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Dated: Jul. 16, 2012

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Something About DNS Records

DNS records are the objects that are created either manually by the DNS administrators or automatically by the DNS servers themselves. A DNS server can have indefinite numbers of records and each DNS record is helpful in resolving the query of its own type. For example a Host (A) record in DNS server helps resolving a hostname to its corresponding IPv4 address whereas Host (AAAA) record resolves hostname to its corresponding IPv6 addresses.

Although there are many types of DNS records that a DNS database can have, there are few of them that are most commonly used in almost every production environment.

For security reasons administrators in many organizations disable automatic DNS updates that prevents DNS servers from updating their database and adding DNS records automatically. However in some organizations administrators allow DNS servers to add DNS records automatically and this process is technically called dynamic DNS updates.

DNS UpdatesIf administrators plan to configure DNS servers to dynamically update their records, they have two options from which they are required to select any one. The two options are:

  1. Secure only – This option is only available if there is a domain controller present in the network. When this option is selected, DNS only adds the records of the computers that are the members of the domain. In the networks where domain controllers are present, this is the most recommended configuration in order to make the network secure.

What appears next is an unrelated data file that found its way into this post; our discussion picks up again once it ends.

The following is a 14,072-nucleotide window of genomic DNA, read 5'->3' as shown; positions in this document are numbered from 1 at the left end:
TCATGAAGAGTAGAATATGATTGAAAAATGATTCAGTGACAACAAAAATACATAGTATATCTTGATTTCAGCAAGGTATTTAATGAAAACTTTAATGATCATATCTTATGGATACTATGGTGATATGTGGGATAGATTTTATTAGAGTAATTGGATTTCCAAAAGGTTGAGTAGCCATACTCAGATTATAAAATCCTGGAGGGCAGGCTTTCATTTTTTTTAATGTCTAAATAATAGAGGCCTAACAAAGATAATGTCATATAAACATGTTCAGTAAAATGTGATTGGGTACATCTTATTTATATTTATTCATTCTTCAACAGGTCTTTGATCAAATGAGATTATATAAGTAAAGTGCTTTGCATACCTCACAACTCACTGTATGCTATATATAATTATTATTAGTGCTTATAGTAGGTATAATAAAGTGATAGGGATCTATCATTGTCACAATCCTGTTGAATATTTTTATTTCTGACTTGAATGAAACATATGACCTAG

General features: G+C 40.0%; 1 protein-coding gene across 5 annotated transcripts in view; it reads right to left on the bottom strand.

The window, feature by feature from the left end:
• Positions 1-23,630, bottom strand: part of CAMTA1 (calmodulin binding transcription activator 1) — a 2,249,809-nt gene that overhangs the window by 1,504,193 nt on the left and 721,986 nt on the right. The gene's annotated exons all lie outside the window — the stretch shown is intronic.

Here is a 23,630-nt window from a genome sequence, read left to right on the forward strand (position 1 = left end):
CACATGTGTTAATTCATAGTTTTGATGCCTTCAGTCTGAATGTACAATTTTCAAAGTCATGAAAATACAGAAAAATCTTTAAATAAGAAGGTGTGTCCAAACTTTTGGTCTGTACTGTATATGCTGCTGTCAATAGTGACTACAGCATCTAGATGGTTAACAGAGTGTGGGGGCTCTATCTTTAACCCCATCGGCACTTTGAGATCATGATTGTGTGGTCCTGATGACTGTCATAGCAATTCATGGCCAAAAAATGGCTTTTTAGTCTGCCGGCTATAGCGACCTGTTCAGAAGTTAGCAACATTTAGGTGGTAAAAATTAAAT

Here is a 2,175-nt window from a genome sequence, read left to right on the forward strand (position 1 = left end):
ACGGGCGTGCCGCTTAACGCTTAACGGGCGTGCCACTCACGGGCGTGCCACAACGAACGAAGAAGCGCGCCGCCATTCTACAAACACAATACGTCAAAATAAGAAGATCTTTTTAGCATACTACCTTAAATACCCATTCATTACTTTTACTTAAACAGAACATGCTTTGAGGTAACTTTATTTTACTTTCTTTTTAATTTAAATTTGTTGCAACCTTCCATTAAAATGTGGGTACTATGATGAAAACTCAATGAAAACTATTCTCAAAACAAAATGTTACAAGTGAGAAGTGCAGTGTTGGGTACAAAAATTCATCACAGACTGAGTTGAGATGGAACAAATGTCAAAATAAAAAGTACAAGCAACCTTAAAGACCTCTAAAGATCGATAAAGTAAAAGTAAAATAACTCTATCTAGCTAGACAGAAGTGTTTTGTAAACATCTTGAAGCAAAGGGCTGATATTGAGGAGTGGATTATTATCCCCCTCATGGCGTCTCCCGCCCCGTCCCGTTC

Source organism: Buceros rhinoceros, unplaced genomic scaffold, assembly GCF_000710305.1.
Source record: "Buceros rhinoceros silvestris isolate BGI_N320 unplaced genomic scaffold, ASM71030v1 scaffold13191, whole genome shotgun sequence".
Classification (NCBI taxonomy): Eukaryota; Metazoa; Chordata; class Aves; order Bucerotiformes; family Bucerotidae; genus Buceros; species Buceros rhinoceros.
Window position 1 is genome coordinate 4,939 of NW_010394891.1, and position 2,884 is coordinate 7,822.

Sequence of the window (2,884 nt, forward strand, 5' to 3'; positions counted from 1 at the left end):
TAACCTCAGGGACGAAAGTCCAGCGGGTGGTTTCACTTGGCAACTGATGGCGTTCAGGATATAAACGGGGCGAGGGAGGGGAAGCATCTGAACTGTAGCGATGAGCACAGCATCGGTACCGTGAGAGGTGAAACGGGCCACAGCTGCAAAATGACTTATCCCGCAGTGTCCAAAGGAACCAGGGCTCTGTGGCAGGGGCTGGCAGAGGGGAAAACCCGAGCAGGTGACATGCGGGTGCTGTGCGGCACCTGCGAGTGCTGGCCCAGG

2. Non secure and secure – This option is available in both domain-client and workgroup based network setups. When this option is selected, DNS server dynamically updates its records by adding the records of any computer that requests the DNS server to register it. This option is mostly selected in workgroup networks where no domain controllers are present and Secure only option is not available.

DNS Records Types

As mentioned above, there are several types of DNS records that a DNS server supports, there are some of them that are most commonly used in almost every organization. Such most commonly used DNS records types include:

  • Host (A) – These records resolve host names to their IP address when the version of the IP address is IPv4. In DNS database, the hostname of the computer is mentioned along with its corresponding IP address and the entire set is known as a Host (A) record.
  • Host (AAAA) – These records are identical to the Host (A) records except that they resolve IPv6 addresses instead of IPv4.
  • MX – These record types are used to resolve mail server requests and are called Mail Exchanger records.
  • CNAME – These records are also referred to as alias names records. These records are manually created by the administrators in order to provide alias names (user-friendly names) for the hosts that have their hostnames according to the organizations’ naming conventions. CNAMEs are mostly used when hostnames are to be kept secret and still computers are to be made accessible from the outer world. For example, if a hostname of a computer is, administrators can create a CNAME (alias name) for this computer that may have a user-friendly name such as or

Host (A) and Host (AAAA) records can also have their corresponding PTR pointer records for reverse lookups. This means that with the help of PTR records, the DNS servers resolve IP addresses to their corresponding hostnames. In order to create PTR records, Reverse Lookup Zones for the domains must be configured in the DNS servers.

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